The Witcher 3’s Story Is Getting In The Way of My Gwent Games

The Witcher 3 is a great game but for a Gwent fant like me, its main story is getting in the way of my Gwent games.

Have you noticed that no matter where you are in game; be it Velen, Novigrad or Skellige everybody’s always in the mood for a good old-fashioned round of Gwent? In fact, the expression on the face of whoever you ask for around always seems to perk up with joy and a nod. That’s because nobody can deny a game of Gwent, regardless of if their farm’s cursed, or their family’s captured by witches

The Witcher 3 follows the story of the White Wolf, the butcher of blaviken and many other titles, but we know him as Geralt of Rivia. He’s a mutated super-human devoid of most emotion and is on a quest to rescue his adoptive daughter from a monstrous group of elves known as the Wild Hunt. In his quest, he discovers that Ciri (the daughter) has been sighted in three places: Velen, Novigrad, and Skellige. Thus he embarks on a journey to seek his daughter and find her before the Hunt gets her first. Despite the dire straits, he’s in, Geralt can’t help himself however to the delight of a good Gwent game whenever he finds the chance.

So how does Gwent work? It’s simple. The board has three rows on either player’s side. Rows being for close combat ranged combat and siege combat cards. Each card is placed in their respective row adds to the power a player has on their side. The objective of the game is to have more power than your opponent by the end of the round. This can be done either by exhausting all their cards until they have no more resources to place or by having a deck that overpowers theirs on its own. Gwent is played in a best 2 out of 3 rounds format

Similar to Geralt, it can be hard for the player to resist the game as well. And often a time you forget the harsh reality of the unforgiving Witcher world when you’re in an intense card game with the Bloody Baron himself! With a variety of decks to choose from, power up your collection with unique cards you collect in your travels. Either by buying them from taverns or winning them from other characters. Gwent is an art that needs dedication and time invested into it for a player to really be a deft hand. Whether you play for money, cards or simply the satisfaction of sweet victory. Gwent delivers as a jack of all trades on multiple of these fronts.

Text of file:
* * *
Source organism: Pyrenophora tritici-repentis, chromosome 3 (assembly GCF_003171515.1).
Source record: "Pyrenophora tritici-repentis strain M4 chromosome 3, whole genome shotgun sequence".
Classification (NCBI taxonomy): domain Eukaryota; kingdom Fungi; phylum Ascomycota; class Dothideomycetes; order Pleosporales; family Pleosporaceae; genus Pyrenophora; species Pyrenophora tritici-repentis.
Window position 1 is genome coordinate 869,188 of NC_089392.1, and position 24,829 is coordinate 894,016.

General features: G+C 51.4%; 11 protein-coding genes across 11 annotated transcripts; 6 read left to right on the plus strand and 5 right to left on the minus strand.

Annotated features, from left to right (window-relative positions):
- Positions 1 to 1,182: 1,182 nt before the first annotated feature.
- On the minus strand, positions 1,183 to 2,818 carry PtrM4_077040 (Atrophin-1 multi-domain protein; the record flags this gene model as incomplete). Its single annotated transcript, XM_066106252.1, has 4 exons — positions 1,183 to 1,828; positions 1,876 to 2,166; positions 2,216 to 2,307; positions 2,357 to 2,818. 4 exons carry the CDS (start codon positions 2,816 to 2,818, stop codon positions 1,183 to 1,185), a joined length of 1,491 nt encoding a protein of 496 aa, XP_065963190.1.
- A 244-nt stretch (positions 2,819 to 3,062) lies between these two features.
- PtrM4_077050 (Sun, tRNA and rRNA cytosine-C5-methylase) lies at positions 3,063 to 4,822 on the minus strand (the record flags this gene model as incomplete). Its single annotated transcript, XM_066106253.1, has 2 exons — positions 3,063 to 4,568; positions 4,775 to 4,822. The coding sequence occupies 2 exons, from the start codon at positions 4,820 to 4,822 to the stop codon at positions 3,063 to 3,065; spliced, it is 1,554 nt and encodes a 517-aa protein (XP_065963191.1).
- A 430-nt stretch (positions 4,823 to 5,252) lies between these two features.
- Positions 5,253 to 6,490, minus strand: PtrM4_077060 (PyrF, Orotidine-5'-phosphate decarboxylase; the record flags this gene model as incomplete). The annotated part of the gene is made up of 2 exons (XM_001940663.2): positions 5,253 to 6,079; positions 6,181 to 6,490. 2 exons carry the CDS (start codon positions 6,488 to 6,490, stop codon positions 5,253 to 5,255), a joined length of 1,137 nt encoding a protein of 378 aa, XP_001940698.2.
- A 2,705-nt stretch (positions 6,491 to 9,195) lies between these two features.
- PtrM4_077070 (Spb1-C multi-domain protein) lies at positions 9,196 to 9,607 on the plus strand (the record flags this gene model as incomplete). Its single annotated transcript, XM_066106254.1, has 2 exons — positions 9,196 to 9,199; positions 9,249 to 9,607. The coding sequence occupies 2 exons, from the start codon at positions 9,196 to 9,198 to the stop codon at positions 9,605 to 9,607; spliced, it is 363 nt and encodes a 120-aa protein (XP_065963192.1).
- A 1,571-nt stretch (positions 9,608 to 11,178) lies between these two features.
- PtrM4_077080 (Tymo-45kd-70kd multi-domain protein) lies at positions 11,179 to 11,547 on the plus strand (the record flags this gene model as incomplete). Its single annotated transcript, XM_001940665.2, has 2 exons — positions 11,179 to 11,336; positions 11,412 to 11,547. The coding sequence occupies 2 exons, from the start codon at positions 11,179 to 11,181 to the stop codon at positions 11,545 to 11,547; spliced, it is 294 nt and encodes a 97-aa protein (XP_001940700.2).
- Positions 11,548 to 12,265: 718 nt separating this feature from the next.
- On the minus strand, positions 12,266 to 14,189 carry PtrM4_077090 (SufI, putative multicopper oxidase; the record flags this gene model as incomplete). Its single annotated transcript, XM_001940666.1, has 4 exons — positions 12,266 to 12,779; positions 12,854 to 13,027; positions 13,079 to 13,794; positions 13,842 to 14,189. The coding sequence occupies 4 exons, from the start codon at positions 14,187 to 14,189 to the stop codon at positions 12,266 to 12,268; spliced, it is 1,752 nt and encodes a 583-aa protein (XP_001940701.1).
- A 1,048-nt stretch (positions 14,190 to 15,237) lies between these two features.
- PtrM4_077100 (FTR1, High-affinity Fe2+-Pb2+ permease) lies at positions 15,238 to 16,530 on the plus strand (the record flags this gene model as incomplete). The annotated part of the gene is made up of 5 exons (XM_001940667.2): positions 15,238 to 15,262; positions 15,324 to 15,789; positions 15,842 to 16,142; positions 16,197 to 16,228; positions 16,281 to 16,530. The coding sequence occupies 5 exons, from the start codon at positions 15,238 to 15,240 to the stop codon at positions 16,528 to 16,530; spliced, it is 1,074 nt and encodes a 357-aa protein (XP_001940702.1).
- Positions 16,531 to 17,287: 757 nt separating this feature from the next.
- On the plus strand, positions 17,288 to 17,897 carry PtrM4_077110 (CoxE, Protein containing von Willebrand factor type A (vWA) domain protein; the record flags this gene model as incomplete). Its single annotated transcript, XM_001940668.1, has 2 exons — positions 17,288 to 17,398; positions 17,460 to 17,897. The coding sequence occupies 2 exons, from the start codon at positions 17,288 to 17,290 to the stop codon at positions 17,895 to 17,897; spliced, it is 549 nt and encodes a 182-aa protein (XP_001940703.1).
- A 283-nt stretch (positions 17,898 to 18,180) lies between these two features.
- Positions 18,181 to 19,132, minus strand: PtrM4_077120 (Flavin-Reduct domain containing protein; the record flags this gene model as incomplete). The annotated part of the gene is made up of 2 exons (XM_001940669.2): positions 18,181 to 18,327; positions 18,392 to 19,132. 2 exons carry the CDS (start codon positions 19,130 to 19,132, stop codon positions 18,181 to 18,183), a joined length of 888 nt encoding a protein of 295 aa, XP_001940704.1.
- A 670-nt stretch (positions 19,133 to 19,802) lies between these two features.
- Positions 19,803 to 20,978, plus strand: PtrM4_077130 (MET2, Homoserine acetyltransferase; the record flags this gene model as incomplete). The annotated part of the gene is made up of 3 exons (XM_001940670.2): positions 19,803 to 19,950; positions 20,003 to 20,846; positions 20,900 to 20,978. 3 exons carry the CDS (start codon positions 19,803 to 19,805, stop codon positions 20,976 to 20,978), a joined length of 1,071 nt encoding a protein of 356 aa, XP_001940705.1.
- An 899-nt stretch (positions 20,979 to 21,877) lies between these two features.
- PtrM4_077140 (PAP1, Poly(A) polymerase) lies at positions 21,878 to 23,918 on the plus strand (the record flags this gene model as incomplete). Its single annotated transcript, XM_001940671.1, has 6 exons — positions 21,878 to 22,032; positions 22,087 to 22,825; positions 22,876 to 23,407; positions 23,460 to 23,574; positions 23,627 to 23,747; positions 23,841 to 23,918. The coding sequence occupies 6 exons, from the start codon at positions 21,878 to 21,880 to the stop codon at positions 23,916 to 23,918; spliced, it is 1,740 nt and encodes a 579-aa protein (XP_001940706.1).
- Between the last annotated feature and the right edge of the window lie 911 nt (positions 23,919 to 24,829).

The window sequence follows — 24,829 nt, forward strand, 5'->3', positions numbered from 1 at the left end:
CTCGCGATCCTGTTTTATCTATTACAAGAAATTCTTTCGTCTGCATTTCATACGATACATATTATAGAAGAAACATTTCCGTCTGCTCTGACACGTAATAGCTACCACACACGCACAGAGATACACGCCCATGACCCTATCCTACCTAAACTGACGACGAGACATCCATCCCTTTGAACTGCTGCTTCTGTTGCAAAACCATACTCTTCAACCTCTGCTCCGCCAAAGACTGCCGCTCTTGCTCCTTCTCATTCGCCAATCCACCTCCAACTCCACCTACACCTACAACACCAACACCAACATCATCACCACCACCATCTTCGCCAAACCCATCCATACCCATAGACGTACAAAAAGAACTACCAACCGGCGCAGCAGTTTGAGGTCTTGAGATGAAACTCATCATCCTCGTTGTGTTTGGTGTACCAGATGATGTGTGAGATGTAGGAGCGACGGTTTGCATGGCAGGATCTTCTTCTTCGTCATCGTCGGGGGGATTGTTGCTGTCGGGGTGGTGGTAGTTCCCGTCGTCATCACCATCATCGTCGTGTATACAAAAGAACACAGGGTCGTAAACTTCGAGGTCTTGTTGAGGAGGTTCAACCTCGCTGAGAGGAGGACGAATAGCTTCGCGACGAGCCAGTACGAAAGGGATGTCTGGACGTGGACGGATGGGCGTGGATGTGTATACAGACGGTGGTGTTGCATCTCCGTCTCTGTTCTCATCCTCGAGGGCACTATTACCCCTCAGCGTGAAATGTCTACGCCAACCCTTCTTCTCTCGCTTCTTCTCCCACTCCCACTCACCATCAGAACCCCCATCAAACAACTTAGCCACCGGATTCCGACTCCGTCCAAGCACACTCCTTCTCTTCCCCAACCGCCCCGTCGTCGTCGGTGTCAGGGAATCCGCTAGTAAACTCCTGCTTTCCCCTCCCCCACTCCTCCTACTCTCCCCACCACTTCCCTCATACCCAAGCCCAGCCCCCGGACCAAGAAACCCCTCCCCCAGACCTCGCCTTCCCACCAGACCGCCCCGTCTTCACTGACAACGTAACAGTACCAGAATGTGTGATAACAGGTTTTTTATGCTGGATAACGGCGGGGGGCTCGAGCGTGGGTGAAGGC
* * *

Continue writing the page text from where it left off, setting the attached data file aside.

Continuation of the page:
The game also features Gwent tournaments across the continent. Although at first glance they appear as simple tournaments, of course, there’s hidden plots, storylines, and quests within them as well. Even if you’re not an avid Gwent player, do make sure you stop by one of the tournaments during any of your detours from the main quests. Gwent’s own exclusive soundtrack also serves as great work music for when you’re behind a desk like me.

Why play Gwent when you can hunt monsters? Well, its no surprise, the feats Geralt can accomplish due to his mutations whether it comes to monster hunting or physical altercations. Therefore one can see it as an excuse his enemies might use against him. “You’re not tougher than me! Tis the mutations!’. These same people, however, have no line of defense should you defeat them at a game of Gwent. Due to the path to victory involving outsmarting and out-strategizing your opponent. A battle of the minds so to speak


I often found myself more obsessed with the idea of Gwent than I was for the main story itself. Stopping for a card game whenever I could, and sulking when I missed out. In fact its actually a mental debate for me regarding what was more important, saving Ciri, or completing my Gwent collection. Latter’s been winning the mental struggle so far!

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Ali is a passionate RPG gamer. He believes that western RPGs still have a lot to learn from JRPGs. He is editor-in-chief at but that doesn't stop him from writing about his favorite video ...